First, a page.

Need a creativity boost? Try listening to Antonio Vivaldi's Spring or any happy music.
Simone Ritter, at Radboud University in the Netherlands, and Sam Ferguson, at the University of Technology in Sydney, Australia, have been studying silence and different music's effect on our thinking.
“People in lots of contexts use music to help them work,” says Ferguson. Understanding how music affect creativity could be useful to a lot of people, he says.
They utilized 155 people which were equally divided to five group. Four of which had to listen to a certain type of music while taking series of tests, while the fifth group took it in silence. Two specific types of thinking were measured in the tests: divergent thinking on which they generate new ideas, and convergent thinking on which they find the best solutions for a problem.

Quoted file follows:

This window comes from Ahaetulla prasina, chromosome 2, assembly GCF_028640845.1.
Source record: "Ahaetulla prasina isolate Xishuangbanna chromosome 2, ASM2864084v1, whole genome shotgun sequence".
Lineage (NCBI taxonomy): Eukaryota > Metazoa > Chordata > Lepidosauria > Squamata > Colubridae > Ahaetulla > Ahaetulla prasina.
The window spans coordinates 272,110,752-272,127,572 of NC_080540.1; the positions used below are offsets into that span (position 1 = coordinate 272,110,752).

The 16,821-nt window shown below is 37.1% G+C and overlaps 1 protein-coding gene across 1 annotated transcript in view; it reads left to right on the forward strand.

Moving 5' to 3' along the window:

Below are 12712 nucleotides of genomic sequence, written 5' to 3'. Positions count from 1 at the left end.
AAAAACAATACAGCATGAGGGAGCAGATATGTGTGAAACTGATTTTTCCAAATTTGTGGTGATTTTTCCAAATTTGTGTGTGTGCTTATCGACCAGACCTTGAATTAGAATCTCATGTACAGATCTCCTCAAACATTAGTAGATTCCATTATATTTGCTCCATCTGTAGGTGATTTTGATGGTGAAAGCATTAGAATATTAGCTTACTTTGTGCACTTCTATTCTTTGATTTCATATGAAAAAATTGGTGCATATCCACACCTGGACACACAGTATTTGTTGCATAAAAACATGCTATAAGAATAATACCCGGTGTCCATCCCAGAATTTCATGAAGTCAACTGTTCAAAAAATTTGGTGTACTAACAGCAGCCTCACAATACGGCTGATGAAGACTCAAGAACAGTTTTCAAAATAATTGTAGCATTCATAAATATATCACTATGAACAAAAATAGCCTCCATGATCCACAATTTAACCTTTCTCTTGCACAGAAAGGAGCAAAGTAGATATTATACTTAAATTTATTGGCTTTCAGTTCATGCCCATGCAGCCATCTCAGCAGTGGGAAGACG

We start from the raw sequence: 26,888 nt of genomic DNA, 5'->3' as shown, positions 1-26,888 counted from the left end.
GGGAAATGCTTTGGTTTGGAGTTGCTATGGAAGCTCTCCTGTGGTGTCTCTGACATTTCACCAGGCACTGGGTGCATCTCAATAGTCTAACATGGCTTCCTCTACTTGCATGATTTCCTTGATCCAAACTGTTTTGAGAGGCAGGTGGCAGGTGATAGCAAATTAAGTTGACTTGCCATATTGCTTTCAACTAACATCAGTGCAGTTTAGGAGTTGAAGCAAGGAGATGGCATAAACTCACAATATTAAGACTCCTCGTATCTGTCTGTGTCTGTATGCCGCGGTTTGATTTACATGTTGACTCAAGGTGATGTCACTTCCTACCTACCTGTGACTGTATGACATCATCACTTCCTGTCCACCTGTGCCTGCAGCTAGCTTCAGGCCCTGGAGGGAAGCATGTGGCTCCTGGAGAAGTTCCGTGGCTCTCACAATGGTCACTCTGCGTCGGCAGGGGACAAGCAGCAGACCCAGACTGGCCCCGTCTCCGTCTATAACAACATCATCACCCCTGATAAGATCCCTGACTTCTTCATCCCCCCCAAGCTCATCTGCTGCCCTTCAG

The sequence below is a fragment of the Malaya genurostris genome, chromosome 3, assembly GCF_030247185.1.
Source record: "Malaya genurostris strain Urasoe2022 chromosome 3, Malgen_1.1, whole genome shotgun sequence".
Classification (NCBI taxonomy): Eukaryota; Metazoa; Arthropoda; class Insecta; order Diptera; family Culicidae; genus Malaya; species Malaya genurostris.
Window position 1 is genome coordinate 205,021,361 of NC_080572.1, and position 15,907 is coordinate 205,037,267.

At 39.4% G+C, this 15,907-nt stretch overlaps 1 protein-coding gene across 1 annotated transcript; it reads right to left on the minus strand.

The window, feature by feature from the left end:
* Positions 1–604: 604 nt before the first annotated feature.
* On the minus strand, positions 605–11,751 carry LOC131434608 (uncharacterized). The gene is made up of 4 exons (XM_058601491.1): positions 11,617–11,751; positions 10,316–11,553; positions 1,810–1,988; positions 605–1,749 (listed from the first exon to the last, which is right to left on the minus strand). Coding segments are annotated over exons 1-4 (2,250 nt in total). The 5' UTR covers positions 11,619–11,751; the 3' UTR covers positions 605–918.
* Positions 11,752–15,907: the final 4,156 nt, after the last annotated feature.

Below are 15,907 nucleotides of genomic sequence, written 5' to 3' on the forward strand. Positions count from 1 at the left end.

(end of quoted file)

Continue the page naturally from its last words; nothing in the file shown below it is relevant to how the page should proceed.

Results showed those who were listening to what they perceive as positive music became more creative (i.e. more likely to come up with unique ideas) than those who didn't listen to any music while working. This, however, is only true for the divergent thinking. As for the convergent thinking, results suggest that it could be better done in silence.
“We also tested other musical excerpts that were sad, anxious and calm, and didn’t see this effect,” says Ferguson. “It seems that the type of music present is important, rather than just any music.”
According to Irma Järvelä, at the University of Helsinki in Finland, the boost of creativity could be due to the release of dopamine--a brain chemical that plays a role in pleasure and satisfaction. “Dopamine also increases creative thinking and goal-directed working,” says Järvelä.
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